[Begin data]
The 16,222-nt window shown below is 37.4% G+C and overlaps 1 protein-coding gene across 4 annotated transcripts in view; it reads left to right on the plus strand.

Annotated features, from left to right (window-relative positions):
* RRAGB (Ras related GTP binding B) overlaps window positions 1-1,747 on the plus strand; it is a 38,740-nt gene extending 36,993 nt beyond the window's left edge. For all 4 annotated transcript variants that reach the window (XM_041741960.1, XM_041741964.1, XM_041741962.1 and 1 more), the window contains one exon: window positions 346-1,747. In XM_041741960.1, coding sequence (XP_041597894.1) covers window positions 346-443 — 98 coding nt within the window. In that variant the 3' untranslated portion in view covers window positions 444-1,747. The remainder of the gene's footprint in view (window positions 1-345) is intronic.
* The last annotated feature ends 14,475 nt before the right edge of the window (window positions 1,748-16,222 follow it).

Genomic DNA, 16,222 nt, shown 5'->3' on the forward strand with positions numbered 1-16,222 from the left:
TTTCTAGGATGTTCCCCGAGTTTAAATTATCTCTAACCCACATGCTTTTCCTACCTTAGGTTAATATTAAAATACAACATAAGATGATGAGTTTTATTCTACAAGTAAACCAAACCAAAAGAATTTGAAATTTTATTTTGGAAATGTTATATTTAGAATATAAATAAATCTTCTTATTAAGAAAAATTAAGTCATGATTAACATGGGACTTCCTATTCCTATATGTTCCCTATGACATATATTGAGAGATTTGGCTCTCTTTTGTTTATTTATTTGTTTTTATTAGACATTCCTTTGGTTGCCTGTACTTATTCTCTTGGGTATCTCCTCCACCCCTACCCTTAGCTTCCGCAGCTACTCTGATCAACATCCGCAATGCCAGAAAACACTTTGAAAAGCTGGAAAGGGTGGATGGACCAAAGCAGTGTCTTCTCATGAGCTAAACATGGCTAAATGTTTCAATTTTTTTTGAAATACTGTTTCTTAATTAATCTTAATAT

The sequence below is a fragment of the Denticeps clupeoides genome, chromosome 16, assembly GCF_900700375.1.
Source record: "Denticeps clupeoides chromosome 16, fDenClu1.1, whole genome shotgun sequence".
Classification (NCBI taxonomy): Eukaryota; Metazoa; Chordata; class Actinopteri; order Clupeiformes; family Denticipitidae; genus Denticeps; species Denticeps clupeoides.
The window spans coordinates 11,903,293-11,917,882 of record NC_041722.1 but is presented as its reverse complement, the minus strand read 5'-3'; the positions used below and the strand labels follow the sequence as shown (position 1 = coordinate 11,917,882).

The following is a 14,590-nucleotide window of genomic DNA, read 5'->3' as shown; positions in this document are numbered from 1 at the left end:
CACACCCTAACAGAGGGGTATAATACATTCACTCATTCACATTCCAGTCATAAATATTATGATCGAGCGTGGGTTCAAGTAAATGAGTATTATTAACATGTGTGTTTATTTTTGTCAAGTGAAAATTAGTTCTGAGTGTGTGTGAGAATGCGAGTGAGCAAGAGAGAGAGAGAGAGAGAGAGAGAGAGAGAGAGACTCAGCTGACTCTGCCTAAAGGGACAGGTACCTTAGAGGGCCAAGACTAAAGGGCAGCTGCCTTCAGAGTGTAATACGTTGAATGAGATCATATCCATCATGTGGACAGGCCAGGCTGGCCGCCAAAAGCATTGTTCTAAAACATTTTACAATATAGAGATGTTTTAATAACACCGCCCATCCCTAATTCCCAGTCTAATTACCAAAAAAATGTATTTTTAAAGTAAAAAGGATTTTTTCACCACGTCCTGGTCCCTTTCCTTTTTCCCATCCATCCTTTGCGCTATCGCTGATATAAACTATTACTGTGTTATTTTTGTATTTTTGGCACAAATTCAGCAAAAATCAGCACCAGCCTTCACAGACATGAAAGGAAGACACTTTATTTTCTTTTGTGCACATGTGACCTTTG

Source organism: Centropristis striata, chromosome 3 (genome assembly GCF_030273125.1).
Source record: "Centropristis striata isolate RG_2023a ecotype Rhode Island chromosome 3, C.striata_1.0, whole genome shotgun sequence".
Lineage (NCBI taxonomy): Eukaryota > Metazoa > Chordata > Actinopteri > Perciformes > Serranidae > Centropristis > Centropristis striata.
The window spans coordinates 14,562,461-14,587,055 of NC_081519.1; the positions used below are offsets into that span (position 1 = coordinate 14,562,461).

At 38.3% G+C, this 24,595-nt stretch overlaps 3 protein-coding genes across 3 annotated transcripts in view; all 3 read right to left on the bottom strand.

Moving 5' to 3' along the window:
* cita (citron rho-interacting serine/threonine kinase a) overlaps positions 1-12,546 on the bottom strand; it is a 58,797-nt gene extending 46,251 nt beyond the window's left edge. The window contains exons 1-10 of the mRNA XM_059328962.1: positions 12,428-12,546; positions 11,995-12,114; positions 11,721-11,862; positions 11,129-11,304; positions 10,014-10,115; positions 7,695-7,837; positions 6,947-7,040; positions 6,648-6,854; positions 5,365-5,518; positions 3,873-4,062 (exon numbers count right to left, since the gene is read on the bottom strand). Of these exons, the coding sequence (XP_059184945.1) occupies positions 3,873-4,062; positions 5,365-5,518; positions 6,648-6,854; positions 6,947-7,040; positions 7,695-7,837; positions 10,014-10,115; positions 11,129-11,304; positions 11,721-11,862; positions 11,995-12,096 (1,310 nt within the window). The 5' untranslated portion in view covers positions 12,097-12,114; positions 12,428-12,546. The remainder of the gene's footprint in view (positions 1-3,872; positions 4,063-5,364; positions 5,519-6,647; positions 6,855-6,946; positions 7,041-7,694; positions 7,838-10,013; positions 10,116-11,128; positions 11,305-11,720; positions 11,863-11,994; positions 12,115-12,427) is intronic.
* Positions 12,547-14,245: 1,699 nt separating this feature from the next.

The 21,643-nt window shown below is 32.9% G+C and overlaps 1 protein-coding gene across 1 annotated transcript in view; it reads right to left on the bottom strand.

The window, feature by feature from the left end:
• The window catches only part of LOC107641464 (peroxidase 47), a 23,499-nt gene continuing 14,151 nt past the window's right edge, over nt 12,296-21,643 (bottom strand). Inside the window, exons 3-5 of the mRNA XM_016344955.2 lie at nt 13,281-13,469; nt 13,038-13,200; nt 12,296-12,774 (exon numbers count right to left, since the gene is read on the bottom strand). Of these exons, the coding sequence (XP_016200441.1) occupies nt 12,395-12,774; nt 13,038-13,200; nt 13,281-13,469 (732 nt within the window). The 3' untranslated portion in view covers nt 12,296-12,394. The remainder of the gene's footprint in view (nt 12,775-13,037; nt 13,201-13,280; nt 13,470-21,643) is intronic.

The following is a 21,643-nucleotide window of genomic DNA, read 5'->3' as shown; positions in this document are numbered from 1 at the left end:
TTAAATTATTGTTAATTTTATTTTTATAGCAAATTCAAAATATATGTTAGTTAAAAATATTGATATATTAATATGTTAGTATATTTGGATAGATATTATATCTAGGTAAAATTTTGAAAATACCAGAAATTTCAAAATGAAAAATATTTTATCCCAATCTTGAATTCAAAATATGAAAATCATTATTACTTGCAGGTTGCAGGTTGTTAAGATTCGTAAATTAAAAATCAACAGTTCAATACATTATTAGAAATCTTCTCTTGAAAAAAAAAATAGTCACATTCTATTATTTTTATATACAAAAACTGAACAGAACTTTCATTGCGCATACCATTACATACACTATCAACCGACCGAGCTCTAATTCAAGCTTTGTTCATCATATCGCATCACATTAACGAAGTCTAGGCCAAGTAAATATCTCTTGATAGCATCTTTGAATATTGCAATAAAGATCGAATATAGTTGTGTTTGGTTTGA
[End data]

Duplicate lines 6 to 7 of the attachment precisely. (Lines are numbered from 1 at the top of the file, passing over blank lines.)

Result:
TTTCTAGGATGTTCCCCGAGTTTAAATTATCTCTAACCCACATGCTTTTCCTACCTTAGGTTAATATTAAAATACAACATAAGATGATGAGTTTTATTCTACAAGTAAACCAAACCAAAAGAATTTGAAATTTTATTTTGGAAATGTTATATTTAGAATATAAATAAATCTTCTTATTAAGAAAAATTAAGTCATGATTAACATGGGACTTCCTATTCCTATATGTTCCCTATGACATATATTGAGAGATTTGGCTCTCTTTTGTTTATTTATTTGTTTTTATTAGACATTCCTTTGGTTGCCTGTACTTATTCTCTTGGGTATCTCCTCCACCCCTACCCTTAGCTTCCGCAGCTACTCTGATCAACATCCGCAATGCCAGAAAACACTTTGAAAAGCTGGAAAGGGTGGATGGACCAAAGCAGTGTCTTCTCATGAGCTAAACATGGCTAAATGTTTCAATTTTTTTTGAAATACTGTTTCTTAATTAATCTTAATAT

The sequence below is a fragment of the Denticeps clupeoides genome, chromosome 16, assembly GCF_900700375.1.